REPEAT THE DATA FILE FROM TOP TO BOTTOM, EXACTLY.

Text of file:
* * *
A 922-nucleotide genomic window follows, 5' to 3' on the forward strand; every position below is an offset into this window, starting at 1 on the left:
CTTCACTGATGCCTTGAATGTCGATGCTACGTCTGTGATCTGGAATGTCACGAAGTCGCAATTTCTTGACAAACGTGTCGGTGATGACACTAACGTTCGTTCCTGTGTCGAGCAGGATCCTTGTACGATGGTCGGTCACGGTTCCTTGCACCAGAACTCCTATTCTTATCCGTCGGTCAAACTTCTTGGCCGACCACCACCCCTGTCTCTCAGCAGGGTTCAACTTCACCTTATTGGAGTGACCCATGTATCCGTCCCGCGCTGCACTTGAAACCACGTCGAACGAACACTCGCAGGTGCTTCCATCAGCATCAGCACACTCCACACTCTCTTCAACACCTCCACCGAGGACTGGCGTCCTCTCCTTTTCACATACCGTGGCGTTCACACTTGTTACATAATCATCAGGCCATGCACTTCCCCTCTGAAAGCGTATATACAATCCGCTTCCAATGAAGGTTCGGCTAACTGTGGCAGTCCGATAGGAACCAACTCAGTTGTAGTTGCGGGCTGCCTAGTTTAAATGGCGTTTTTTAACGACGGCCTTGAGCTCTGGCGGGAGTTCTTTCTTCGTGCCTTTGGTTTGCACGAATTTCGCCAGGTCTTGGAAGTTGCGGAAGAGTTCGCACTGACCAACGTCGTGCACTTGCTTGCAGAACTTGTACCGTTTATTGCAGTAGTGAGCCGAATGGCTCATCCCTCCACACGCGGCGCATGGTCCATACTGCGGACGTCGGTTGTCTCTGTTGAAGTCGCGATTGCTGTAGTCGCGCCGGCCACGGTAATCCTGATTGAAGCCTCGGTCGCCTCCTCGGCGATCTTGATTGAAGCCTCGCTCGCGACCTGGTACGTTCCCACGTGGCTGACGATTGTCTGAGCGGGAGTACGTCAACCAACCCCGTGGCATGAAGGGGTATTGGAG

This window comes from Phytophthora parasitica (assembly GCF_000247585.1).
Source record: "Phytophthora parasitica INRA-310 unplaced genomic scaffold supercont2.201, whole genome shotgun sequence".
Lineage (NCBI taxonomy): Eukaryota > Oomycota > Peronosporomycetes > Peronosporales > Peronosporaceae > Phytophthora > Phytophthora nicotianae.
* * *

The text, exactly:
A 922-nucleotide genomic window follows, 5' to 3' on the forward strand; every position below is an offset into this window, starting at 1 on the left:
CTTCACTGATGCCTTGAATGTCGATGCTACGTCTGTGATCTGGAATGTCACGAAGTCGCAATTTCTTGACAAACGTGTCGGTGATGACACTAACGTTCGTTCCTGTGTCGAGCAGGATCCTTGTACGATGGTCGGTCACGGTTCCTTGCACCAGAACTCCTATTCTTATCCGTCGGTCAAACTTCTTGGCCGACCACCACCCCTGTCTCTCAGCAGGGTTCAACTTCACCTTATTGGAGTGACCCATGTATCCGTCCCGCGCTGCACTTGAAACCACGTCGAACGAACACTCGCAGGTGCTTCCATCAGCATCAGCACACTCCACACTCTCTTCAACACCTCCACCGAGGACTGGCGTCCTCTCCTTTTCACATACCGTGGCGTTCACACTTGTTACATAATCATCAGGCCATGCACTTCCCCTCTGAAAGCGTATATACAATCCGCTTCCAATGAAGGTTCGGCTAACTGTGGCAGTCCGATAGGAACCAACTCAGTTGTAGTTGCGGGCTGCCTAGTTTAAATGGCGTTTTTTAACGACGGCCTTGAGCTCTGGCGGGAGTTCTTTCTTCGTGCCTTTGGTTTGCACGAATTTCGCCAGGTCTTGGAAGTTGCGGAAGAGTTCGCACTGACCAACGTCGTGCACTTGCTTGCAGAACTTGTACCGTTTATTGCAGTAGTGAGCCGAATGGCTCATCCCTCCACACGCGGCGCATGGTCCATACTGCGGACGTCGGTTGTCTCTGTTGAAGTCGCGATTGCTGTAGTCGCGCCGGCCACGGTAATCCTGATTGAAGCCTCGGTCGCCTCCTCGGCGATCTTGATTGAAGCCTCGCTCGCGACCTGGTACGTTCCCACGTGGCTGACGATTGTCTGAGCGGGAGTACGTCAACCAACCCCGTGGCATGAAGGGGTATTGGAG

This window comes from Phytophthora parasitica (assembly GCF_000247585.1).
Source record: "Phytophthora parasitica INRA-310 unplaced genomic scaffold supercont2.201, whole genome shotgun sequence".
Lineage (NCBI taxonomy): Eukaryota > Oomycota > Peronosporomycetes > Peronosporales > Peronosporaceae > Phytophthora > Phytophthora nicotianae.